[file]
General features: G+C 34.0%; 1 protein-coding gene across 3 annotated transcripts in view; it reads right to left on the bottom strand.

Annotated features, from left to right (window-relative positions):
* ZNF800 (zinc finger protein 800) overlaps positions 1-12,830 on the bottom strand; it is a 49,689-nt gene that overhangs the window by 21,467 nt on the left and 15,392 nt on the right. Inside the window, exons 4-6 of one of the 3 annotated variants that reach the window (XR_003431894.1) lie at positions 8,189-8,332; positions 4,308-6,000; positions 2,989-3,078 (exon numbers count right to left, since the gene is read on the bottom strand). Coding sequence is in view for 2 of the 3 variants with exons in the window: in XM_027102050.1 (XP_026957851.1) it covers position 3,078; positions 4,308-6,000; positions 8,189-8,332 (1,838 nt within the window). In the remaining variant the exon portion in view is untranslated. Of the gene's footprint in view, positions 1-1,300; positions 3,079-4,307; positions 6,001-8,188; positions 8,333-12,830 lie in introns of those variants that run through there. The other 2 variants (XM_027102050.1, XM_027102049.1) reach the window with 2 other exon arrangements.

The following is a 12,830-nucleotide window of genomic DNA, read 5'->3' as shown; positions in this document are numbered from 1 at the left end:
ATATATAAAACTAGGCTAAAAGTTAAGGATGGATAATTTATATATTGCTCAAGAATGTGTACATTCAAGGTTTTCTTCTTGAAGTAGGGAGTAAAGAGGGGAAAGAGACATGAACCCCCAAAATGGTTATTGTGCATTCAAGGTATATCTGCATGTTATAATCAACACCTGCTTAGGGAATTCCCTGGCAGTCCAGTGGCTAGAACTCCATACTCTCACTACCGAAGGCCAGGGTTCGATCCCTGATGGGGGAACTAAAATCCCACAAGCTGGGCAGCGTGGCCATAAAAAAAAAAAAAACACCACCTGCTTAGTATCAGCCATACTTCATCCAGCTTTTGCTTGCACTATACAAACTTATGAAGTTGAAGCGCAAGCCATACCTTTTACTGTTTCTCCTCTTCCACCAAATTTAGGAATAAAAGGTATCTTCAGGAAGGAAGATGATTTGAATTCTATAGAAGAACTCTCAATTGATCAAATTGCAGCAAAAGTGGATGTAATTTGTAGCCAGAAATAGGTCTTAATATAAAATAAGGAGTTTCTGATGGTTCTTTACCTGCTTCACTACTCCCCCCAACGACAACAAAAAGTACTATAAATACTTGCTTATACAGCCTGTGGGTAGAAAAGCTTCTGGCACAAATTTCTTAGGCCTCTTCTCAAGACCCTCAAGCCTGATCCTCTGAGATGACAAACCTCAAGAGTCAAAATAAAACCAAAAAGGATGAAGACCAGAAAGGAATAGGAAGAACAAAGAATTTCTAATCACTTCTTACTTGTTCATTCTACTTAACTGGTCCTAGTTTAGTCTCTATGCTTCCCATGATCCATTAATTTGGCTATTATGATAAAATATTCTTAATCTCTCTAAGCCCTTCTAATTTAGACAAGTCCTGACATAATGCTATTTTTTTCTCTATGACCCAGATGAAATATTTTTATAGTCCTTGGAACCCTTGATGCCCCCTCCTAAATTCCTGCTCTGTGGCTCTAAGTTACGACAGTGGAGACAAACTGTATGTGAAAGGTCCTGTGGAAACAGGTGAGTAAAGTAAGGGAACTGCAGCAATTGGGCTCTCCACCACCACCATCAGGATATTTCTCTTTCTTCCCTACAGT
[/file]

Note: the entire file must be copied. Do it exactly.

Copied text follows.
General features: G+C 34.0%; 1 protein-coding gene across 3 annotated transcripts in view; it reads right to left on the bottom strand.

Annotated features, from left to right (window-relative positions):
* ZNF800 (zinc finger protein 800) overlaps positions 1-12,830 on the bottom strand; it is a 49,689-nt gene that overhangs the window by 21,467 nt on the left and 15,392 nt on the right. Inside the window, exons 4-6 of one of the 3 annotated variants that reach the window (XR_003431894.1) lie at positions 8,189-8,332; positions 4,308-6,000; positions 2,989-3,078 (exon numbers count right to left, since the gene is read on the bottom strand). Coding sequence is in view for 2 of the 3 variants with exons in the window: in XM_027102050.1 (XP_026957851.1) it covers position 3,078; positions 4,308-6,000; positions 8,189-8,332 (1,838 nt within the window). In the remaining variant the exon portion in view is untranslated. Of the gene's footprint in view, positions 1-1,300; positions 3,079-4,307; positions 6,001-8,188; positions 8,333-12,830 lie in introns of those variants that run through there. The other 2 variants (XM_027102050.1, XM_027102049.1) reach the window with 2 other exon arrangements.

The following is a 12,830-nucleotide window of genomic DNA, read 5'->3' as shown; positions in this document are numbered from 1 at the left end:
ATATATAAAACTAGGCTAAAAGTTAAGGATGGATAATTTATATATTGCTCAAGAATGTGTACATTCAAGGTTTTCTTCTTGAAGTAGGGAGTAAAGAGGGGAAAGAGACATGAACCCCCAAAATGGTTATTGTGCATTCAAGGTATATCTGCATGTTATAATCAACACCTGCTTAGGGAATTCCCTGGCAGTCCAGTGGCTAGAACTCCATACTCTCACTACCGAAGGCCAGGGTTCGATCCCTGATGGGGGAACTAAAATCCCACAAGCTGGGCAGCGTGGCCATAAAAAAAAAAAAAACACCACCTGCTTAGTATCAGCCATACTTCATCCAGCTTTTGCTTGCACTATACAAACTTATGAAGTTGAAGCGCAAGCCATACCTTTTACTGTTTCTCCTCTTCCACCAAATTTAGGAATAAAAGGTATCTTCAGGAAGGAAGATGATTTGAATTCTATAGAAGAACTCTCAATTGATCAAATTGCAGCAAAAGTGGATGTAATTTGTAGCCAGAAATAGGTCTTAATATAAAATAAGGAGTTTCTGATGGTTCTTTACCTGCTTCACTACTCCCCCCAACGACAACAAAAAGTACTATAAATACTTGCTTATACAGCCTGTGGGTAGAAAAGCTTCTGGCACAAATTTCTTAGGCCTCTTCTCAAGACCCTCAAGCCTGATCCTCTGAGATGACAAACCTCAAGAGTCAAAATAAAACCAAAAAGGATGAAGACCAGAAAGGAATAGGAAGAACAAAGAATTTCTAATCACTTCTTACTTGTTCATTCTACTTAACTGGTCCTAGTTTAGTCTCTATGCTTCCCATGATCCATTAATTTGGCTATTATGATAAAATATTCTTAATCTCTCTAAGCCCTTCTAATTTAGACAAGTCCTGACATAATGCTATTTTTTTCTCTATGACCCAGATGAAATATTTTTATAGTCCTTGGAACCCTTGATGCCCCCTCCTAAATTCCTGCTCTGTGGCTCTAAGTTACGACAGTGGAGACAAACTGTATGTGAAAGGTCCTGTGGAAACAGGTGAGTAAAGTAAGGGAACTGCAGCAATTGGGCTCTCCACCACCACCATCAGGATATTTCTCTTTCTTCCCTACAGT